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Monday, January 30, 2017

A chapter on Twentieth Century Blues in Mark Scroggins' The Mathematical Sublime

Mark Scroggins, a fine poet and scholar of Zukofksy (among others) has collected a number of his essays on subjects ranging from Andrew Marvell to Rae Armantrout, Beowulf to Ronald Johnson, from the high modernists to Language Poetry and the contemporary avant-garde. He also includes his piece on my Twentieth Century Blues which I have had in manuscript for many years. It is great to see it collected in this volume, The Mathematical Sublime from The Mad Hat Press. (Details here)

Marjorie Perloff's blurb hits the feel of the book just about right:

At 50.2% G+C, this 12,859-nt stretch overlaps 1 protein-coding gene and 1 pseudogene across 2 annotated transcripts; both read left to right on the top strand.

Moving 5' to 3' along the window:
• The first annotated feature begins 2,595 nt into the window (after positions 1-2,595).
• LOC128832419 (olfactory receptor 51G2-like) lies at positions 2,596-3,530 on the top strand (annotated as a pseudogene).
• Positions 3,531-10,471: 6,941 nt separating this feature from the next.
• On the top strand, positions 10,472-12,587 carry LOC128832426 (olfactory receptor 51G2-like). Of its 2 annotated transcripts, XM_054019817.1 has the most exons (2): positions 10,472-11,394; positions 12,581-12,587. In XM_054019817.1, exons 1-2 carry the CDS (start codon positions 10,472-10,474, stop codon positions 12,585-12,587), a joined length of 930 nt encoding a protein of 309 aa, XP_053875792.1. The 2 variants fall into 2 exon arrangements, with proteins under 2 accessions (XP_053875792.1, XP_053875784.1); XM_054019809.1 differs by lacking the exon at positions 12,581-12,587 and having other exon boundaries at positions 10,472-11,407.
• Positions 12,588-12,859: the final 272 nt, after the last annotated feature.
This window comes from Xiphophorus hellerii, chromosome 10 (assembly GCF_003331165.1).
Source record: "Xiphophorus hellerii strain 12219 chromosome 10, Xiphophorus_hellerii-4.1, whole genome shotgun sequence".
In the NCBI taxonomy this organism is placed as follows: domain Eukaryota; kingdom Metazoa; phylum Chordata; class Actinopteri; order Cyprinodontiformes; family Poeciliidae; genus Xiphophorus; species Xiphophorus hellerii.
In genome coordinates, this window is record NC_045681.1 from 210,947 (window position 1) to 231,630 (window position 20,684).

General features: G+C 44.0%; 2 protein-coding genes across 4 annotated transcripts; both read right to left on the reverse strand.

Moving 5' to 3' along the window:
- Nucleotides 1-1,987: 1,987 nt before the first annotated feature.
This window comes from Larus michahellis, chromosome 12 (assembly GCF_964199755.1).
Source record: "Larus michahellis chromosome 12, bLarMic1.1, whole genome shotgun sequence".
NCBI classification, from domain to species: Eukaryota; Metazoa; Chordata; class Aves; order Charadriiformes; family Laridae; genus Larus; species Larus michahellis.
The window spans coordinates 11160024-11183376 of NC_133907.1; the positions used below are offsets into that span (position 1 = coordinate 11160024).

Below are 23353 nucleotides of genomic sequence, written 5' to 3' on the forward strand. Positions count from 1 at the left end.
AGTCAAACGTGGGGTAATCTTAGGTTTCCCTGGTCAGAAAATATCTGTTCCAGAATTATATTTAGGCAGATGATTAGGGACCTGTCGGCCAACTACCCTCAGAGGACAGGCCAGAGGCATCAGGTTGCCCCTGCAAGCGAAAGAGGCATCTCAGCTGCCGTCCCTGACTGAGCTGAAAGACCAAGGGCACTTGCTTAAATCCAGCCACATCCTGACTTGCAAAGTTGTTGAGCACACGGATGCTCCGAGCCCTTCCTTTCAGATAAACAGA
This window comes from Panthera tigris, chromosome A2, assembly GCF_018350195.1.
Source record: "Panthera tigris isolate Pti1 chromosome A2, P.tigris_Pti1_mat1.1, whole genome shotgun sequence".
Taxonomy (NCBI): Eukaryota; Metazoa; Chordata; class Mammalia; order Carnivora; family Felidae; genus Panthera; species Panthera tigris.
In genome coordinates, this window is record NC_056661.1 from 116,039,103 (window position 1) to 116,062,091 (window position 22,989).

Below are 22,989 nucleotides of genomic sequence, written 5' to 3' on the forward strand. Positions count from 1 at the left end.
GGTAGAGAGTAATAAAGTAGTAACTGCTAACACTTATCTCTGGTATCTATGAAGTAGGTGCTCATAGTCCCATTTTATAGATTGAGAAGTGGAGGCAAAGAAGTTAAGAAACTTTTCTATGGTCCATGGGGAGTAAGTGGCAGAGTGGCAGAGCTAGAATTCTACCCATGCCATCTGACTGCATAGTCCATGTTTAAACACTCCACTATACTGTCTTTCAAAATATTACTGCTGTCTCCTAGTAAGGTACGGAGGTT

What makes the fugitive reviews and informal essays collected in The Mathematical Sublime so remarkable is that their author is unpredictably brilliant and persuasive about such a wide-ranging and seemingly eclectic body of work. What other critic could move so readily between Language Poetry and the New Formalism, between anthologies of  contemporary secular Jewish poetry and the theological niceties of Geoffrey Hill, between Robert Sheppard’s Twentieth Century Blues and Susan Howe’s “hauntologies”? … You never quite know which poetries or critical studies he will like, but he is always persuasive in making his case for them…. It’s an electrifying performance!

Follow Mark's blog here

And there's a lot more about Twentieth Century Blues here.